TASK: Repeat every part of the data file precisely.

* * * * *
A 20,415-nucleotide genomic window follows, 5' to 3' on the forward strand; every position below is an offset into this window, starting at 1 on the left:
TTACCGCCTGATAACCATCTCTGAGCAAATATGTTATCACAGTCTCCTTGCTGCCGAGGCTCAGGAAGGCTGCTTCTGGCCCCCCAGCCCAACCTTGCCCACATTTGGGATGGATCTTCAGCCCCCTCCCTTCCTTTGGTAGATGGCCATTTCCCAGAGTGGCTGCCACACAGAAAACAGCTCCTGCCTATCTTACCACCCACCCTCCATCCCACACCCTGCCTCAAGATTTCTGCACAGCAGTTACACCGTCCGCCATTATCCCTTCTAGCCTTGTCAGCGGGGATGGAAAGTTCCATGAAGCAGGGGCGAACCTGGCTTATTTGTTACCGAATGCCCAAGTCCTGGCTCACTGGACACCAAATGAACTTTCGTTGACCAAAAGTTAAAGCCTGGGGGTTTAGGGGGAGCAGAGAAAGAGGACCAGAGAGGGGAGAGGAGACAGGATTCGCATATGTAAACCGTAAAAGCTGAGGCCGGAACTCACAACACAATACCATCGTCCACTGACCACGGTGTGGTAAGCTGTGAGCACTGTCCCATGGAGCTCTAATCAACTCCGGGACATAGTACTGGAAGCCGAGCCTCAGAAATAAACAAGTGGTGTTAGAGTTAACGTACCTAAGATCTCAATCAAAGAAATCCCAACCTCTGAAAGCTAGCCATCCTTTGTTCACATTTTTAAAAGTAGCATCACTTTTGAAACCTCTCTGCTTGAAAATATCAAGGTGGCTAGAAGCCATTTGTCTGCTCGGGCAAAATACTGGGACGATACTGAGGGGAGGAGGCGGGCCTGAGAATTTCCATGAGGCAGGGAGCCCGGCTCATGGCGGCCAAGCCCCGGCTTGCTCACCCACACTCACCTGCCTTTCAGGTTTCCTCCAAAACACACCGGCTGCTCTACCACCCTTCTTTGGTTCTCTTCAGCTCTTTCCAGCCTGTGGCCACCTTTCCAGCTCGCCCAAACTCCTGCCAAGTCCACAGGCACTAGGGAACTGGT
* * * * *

A 20,415-nucleotide genomic window follows, 5' to 3' on the forward strand; every position below is an offset into this window, starting at 1 on the left:
TTACCGCCTGATAACCATCTCTGAGCAAATATGTTATCACAGTCTCCTTGCTGCCGAGGCTCAGGAAGGCTGCTTCTGGCCCCCCAGCCCAACCTTGCCCACATTTGGGATGGATCTTCAGCCCCCTCCCTTCCTTTGGTAGATGGCCATTTCCCAGAGTGGCTGCCACACAGAAAACAGCTCCTGCCTATCTTACCACCCACCCTCCATCCCACACCCTGCCTCAAGATTTCTGCACAGCAGTTACACCGTCCGCCATTATCCCTTCTAGCCTTGTCAGCGGGGATGGAAAGTTCCATGAAGCAGGGGCGAACCTGGCTTATTTGTTACCGAATGCCCAAGTCCTGGCTCACTGGACACCAAATGAACTTTCGTTGACCAAAAGTTAAAGCCTGGGGGTTTAGGGGGAGCAGAGAAAGAGGACCAGAGAGGGGAGAGGAGACAGGATTCGCATATGTAAACCGTAAAAGCTGAGGCCGGAACTCACAACACAATACCATCGTCCACTGACCACGGTGTGGTAAGCTGTGAGCACTGTCCCATGGAGCTCTAATCAACTCCGGGACATAGTACTGGAAGCCGAGCCTCAGAAATAAACAAGTGGTGTTAGAGTTAACGTACCTAAGATCTCAATCAAAGAAATCCCAACCTCTGAAAGCTAGCCATCCTTTGTTCACATTTTTAAAAGTAGCATCACTTTTGAAACCTCTCTGCTTGAAAATATCAAGGTGGCTAGAAGCCATTTGTCTGCTCGGGCAAAATACTGGGACGATACTGAGGGGAGGAGGCGGGCCTGAGAATTTCCATGAGGCAGGGAGCCCGGCTCATGGCGGCCAAGCCCCGGCTTGCTCACCCACACTCACCTGCCTTTCAGGTTTCCTCCAAAACACACCGGCTGCTCTACCACCCTTCTTTGGTTCTCTTCAGCTCTTTCCAGCCTGTGGCCACCTTTCCAGCTCGCCCAAACTCCTGCCAAGTCCACAGGCACTAGGGAACTGGT